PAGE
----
And then there’s the matter of Obama’s spirituality. Perhaps he did find some kind of spiritual peace or fulfillment in the church — whether or not he did, when looking at the larger scope of American history, when was the last time we elected a non-Christian into the oval office? There was even some controversy over electing JFK into office due to his Catholic faith.

    Though I am not a regular church-goer and am comfortable with my own spiritual ambiguity, I do recognize the importance of the Korean American church in American, especially in California. For over a century, it has be a site for organizing against Japanese colonialism, job placement, English classes, shelter, and community-building. While I am no fan of the political drama the perpetually appears to erupt between KA churches, the evangelism, or even political indoctrination of some/many of the congregations, if I ever did organize in the KA community or wanted to be perceived as in solidarity with the KA community, to completely cut ties with, reject, or divest myself from the KA church would be disingenuous and would be communicating a message that I wasn’t truly open to working with or on behalf of most of Korean America.

    Therefore, Obama’s affiliation with the church, as someone who appears to wish to be perceived as in solidarity with people of color, and especially Black America, is actually a complicated, but intelligent decision. Difficult to navigate, true, but not unintelligent.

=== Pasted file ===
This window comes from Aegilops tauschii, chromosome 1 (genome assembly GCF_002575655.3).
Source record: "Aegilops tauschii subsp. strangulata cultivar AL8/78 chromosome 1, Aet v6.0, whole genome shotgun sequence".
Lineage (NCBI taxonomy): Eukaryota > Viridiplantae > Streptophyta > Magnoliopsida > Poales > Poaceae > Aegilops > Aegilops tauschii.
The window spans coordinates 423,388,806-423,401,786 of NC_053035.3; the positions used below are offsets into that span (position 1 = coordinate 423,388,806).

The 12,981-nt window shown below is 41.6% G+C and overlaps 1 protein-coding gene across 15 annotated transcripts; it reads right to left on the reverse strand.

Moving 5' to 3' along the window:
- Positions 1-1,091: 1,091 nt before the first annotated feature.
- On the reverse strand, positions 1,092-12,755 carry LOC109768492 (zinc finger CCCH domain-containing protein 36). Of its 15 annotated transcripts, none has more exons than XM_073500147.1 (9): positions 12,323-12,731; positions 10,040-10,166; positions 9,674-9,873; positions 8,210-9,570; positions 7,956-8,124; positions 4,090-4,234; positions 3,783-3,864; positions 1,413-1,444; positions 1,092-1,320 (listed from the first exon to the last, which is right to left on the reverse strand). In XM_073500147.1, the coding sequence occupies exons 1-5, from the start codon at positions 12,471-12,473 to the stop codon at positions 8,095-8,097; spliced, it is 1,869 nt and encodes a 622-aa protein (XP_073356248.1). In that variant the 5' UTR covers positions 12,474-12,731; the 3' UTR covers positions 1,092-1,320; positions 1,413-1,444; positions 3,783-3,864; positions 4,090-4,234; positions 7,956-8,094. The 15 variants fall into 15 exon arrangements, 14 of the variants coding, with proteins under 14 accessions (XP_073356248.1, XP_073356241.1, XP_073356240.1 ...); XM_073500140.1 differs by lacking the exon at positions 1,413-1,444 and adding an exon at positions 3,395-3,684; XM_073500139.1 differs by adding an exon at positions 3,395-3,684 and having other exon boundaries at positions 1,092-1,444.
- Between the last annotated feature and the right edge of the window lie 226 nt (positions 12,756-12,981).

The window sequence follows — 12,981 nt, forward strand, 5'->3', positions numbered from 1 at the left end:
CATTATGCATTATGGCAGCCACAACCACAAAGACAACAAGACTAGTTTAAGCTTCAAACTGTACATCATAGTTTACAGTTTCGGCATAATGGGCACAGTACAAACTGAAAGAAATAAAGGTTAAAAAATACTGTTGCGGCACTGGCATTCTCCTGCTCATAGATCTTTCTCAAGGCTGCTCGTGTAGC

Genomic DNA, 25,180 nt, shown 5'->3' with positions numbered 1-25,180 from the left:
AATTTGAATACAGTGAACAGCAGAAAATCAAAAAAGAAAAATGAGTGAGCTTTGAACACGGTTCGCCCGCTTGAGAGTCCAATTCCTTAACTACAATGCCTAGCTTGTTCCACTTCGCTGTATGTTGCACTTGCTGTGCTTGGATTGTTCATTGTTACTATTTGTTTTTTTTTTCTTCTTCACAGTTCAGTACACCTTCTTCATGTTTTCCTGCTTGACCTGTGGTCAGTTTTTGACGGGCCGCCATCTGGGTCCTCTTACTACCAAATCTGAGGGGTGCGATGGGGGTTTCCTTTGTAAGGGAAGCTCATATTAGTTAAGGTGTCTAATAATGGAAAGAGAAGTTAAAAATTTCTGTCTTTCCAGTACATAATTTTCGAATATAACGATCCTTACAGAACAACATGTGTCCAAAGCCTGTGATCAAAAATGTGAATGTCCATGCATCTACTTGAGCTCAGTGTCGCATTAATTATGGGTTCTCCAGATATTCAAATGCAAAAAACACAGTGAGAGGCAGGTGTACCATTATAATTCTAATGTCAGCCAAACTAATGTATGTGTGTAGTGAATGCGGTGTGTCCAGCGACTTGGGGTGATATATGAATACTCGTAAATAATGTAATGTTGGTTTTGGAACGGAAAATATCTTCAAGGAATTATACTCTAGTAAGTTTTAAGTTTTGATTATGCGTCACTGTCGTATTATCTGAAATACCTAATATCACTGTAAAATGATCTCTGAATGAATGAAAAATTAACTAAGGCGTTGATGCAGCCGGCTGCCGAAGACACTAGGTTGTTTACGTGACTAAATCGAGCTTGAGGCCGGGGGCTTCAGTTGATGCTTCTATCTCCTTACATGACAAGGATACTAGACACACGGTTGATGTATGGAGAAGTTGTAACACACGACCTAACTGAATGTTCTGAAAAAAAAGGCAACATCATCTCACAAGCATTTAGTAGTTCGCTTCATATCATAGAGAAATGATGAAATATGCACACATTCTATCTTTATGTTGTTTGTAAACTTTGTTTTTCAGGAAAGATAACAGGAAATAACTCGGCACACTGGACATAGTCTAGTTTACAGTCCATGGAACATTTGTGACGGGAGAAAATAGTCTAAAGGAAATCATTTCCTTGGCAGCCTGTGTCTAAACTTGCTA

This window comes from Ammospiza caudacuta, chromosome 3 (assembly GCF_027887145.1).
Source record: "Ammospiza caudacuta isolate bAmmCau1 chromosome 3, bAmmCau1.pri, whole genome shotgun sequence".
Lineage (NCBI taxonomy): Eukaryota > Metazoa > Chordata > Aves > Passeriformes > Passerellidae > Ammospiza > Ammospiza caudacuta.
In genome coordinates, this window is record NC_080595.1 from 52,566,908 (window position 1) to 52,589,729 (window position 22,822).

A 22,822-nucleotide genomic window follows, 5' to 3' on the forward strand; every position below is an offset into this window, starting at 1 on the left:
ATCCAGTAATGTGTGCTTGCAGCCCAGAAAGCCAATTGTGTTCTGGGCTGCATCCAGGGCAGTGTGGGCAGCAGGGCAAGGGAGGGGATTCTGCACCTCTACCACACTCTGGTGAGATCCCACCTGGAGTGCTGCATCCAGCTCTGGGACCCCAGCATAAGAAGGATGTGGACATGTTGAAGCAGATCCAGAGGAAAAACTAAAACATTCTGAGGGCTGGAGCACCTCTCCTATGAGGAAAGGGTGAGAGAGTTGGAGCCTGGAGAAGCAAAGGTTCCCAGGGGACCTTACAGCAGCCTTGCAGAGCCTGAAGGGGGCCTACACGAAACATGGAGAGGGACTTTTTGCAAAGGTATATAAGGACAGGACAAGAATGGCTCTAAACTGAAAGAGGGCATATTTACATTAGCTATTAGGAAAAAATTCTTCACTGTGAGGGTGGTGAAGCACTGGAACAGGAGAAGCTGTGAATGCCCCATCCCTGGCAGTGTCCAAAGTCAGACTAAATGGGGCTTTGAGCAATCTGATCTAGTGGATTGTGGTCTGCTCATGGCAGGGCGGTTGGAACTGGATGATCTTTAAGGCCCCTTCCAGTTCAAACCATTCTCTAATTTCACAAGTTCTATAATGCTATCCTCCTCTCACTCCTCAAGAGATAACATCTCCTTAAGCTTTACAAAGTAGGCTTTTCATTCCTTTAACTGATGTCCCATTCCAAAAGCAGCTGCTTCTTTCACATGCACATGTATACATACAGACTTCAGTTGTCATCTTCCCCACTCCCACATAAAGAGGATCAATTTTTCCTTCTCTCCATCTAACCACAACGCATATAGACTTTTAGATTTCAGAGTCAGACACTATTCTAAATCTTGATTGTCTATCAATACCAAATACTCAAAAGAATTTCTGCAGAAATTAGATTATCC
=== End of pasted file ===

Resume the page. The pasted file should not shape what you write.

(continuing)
Obama’s speech was by no means perfect, and I’ll be the first to say so — especially in terms of the ideological placating he’s engaged with in talking about such sensitive issues. BUT, I do think his minimal addressing of the “anti-American” comments was strategic in that he didn’t want to go on the defensive. He didn’t want to go on the offensive. I think he wanted to go beyond the binaries of rhetoric and earnestly attempt to engage in a type of dialogue on race while trying to convey the message of: “Wake up! Why are we distracting ourselves from what should be the central issues of this campaign! Okay, if you want to talk about race, then let’s take race seriously.”

    Imperfect speech on the dream of a more perfect union. And even with my political cynicism, I was blown away by his audacity to not only address these issues, but the way in which he brought them to the table. And the fact that we’re still talking about it speaks to the weight of its importance.

    Hopefully we’ll continue to speak on it after this week, or even this month. There were so many complex nuances and ways in which he tried to navigate a way to speak on certain things that it’s the type of speech that deserves study, on not just its ideological content, but the kind of strategies Obama himself are negotiating in order to make sure that the heart of the matter is able to be communicated to a majority of his audience.